Mark Prisk MP, Shadow Minister for Business and Enterprise, is in Hong Kong with the UK All Party Parliamentary China Group. As the 10th anniversary of its handover from British rule looms, how has Hong’s economy faired and what are its prospects?
Since 1997, the economy of Hong Kong has had to weather considerable turbulence. A deep recession, deflation, and a 70% fall in property values combined with the SARS crisis left a deep sense of gloom about the very future of this bustling city. And yet, as I visit Hong Kong this week, it’s clear that the economy has bounced back.
After enjoying 8% growth in 2004, with impressive levels continuing last year and this year, property values have been restored and unemployment has fallen below 8%. There’s a real sense of optimism again.
Of course, many people will say that the boom on mainland China has been crucial to this turnaround. And they would be right. Yet there is a fascinating paradox at the heart of Hong Kong’s success: this is the freest economy in the world, despite being part of a communist-led nation.
The mantra “one country, two systems” is usually considered in a
political and constitutional sense. However, it’s just as significant
economically. Not only are there two currencies, but Hong Kong’s rule
of law gives it a completely different legal framework. The
Anglo-Saxon legal tradition has been retained and this, perhaps more
than any other aspect, provides the assurance needed for international
business to trade and invest with confidence.
Thus Hong Kong’s economy is separate from that of the mainland, whilst
the city is part of China. The unique position is a ‘win-win’
For the city itself it means being the best bridge into the booming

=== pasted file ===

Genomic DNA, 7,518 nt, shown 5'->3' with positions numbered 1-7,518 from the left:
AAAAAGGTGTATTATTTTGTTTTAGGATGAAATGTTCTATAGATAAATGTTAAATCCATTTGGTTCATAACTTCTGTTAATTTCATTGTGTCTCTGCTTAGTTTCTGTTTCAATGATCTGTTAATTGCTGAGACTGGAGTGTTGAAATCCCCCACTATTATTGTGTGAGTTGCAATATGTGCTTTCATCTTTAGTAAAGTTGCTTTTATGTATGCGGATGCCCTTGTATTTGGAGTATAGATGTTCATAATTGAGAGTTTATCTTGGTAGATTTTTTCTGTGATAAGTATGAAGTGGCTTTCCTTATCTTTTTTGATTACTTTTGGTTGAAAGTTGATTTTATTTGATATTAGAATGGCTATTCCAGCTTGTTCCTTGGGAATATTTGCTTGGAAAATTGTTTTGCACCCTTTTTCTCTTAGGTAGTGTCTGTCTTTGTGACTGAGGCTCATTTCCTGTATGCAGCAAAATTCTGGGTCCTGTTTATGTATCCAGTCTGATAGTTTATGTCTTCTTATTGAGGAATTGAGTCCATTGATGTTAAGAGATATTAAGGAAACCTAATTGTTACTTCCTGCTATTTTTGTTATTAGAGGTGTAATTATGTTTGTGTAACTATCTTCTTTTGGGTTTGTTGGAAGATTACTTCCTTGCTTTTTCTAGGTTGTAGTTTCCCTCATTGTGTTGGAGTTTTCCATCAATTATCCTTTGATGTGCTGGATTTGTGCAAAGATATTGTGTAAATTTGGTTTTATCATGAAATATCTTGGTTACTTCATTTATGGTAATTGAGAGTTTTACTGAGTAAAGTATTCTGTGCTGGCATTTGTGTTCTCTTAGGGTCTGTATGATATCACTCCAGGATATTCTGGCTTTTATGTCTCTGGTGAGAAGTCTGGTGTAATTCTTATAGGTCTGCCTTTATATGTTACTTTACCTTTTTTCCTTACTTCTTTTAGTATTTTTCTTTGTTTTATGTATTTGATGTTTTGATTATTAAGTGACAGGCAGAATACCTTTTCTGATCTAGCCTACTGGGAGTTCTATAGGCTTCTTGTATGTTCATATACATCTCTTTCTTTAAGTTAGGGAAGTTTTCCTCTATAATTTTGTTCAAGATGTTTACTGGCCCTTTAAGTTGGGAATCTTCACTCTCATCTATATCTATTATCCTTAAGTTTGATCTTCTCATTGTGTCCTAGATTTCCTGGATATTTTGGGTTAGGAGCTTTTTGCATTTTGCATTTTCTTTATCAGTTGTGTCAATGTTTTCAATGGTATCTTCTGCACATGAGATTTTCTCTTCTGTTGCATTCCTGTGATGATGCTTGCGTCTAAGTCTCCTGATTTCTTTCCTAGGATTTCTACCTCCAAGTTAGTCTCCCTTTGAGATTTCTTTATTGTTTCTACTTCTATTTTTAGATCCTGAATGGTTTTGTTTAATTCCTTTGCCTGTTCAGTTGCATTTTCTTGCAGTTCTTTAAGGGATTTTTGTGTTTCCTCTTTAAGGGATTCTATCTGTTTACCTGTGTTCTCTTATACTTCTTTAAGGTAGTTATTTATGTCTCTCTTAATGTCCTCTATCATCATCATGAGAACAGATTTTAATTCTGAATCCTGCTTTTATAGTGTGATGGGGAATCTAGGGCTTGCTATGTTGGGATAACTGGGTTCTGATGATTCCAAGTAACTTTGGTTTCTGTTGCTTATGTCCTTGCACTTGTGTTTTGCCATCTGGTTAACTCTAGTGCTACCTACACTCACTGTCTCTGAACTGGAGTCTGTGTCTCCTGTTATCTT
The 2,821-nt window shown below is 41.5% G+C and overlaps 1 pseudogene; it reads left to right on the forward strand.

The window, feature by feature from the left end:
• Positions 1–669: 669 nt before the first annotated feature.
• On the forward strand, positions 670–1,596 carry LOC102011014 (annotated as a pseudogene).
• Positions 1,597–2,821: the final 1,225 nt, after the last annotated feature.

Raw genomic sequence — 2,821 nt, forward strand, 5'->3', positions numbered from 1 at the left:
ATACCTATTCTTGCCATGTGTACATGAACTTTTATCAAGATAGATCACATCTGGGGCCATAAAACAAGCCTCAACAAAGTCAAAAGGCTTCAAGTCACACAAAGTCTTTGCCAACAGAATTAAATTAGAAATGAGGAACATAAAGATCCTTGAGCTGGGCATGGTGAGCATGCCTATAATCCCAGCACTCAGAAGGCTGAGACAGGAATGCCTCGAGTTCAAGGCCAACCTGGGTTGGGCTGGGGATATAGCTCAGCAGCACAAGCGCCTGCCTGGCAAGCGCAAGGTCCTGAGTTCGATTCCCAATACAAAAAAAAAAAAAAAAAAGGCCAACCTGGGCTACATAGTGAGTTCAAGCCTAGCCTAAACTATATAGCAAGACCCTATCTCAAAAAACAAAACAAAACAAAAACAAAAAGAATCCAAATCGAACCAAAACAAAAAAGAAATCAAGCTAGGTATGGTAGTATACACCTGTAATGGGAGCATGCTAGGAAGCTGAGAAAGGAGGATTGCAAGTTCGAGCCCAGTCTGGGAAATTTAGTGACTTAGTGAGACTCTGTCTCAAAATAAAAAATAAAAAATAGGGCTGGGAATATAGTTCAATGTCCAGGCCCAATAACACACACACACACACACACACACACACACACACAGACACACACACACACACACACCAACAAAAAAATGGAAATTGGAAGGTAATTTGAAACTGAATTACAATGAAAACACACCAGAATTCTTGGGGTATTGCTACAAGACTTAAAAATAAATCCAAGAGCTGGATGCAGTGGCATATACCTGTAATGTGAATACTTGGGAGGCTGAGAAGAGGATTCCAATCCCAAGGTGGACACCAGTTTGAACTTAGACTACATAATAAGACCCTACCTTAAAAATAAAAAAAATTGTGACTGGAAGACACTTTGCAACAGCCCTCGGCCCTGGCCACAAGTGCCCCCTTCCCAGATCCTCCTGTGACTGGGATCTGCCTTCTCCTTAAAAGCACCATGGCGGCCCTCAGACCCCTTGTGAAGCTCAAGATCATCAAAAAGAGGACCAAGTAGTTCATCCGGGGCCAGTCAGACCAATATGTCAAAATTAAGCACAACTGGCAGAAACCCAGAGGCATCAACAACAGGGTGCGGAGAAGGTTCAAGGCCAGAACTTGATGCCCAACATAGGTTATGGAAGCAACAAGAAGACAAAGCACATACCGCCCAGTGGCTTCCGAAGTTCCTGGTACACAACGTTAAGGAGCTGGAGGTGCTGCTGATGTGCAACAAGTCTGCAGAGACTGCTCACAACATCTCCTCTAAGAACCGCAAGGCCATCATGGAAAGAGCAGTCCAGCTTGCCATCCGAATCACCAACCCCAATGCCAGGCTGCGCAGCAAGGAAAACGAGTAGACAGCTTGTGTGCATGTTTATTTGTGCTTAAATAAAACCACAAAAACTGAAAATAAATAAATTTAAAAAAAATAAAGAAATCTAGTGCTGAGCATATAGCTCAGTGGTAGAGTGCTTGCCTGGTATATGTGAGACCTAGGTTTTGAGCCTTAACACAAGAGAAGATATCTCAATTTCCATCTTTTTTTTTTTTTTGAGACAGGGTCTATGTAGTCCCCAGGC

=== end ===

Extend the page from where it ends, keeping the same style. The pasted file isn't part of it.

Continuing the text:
Chinese market, for international capital and corporations. They can
trade, but on legal terms they can be confident about. For China, Hong
Kong provides access to outside expertise without losing control. For
China’s leaders, it’s a great way to manage capitalism.
The result is that 41% of all foreign direct investment into mainland
China comes from Hong Kong. One of the questions most discussed this
week, during my visit, has been about the city’s political and economic
Politically, the prospects for universal suffrage seem to be firmly in
the long grass. A fractured legislative council seems unlikely to
resolve its differences, leaving the Chief Executive able to continue
his work, once next March’s ‘election’ is over. 2012 is the earliest
change might come.
Economically, this political gradualism is actually welcomed by many
business voices. To western ears, this may seem strange, but in fact
it simply reflects the mutual benefit to business and China’s leaders
of “one country, two systems”.
However, two issues merit closer thought. Locally, Hong Kong and its
neighbouring Guangdong Province have developed close ties. Over 70,000
factories in the Pearl River Delta now employ 11 million people and
Hong Kong money is heavily invested there. However, this hinterland
now faces the annual challenge of lower cost competitors and the urgent
need to reduce pollution. How this industrial transition is managed
is a top concern for business and city officials. To British ears,
this may sound familiar.
The second issue is the future of the Yuan. Until recently the
currency of China was restricted to the mainland. Yet, as the
mainland’s economy has opened up, so inevitably the currency has faced
pressure to become tradable.
To date, one of Hong Kong’s attractions to international finance has
been its currency is openly tradable and is pegged to the US dollar.
If China’s currency becomes similarly open, will this erode Hong Kong’s
position against cities like Shanghai?
Overall, the hard working, can do attitude of the people of this city
is what remains Hong Kong’s great strength. Underpinned by an open and
independent legal system, low taxes and an open economy, the future
looks bright for this remarkable community. Given our historical ties,
it’s a renaissance which the UK can and should welcome.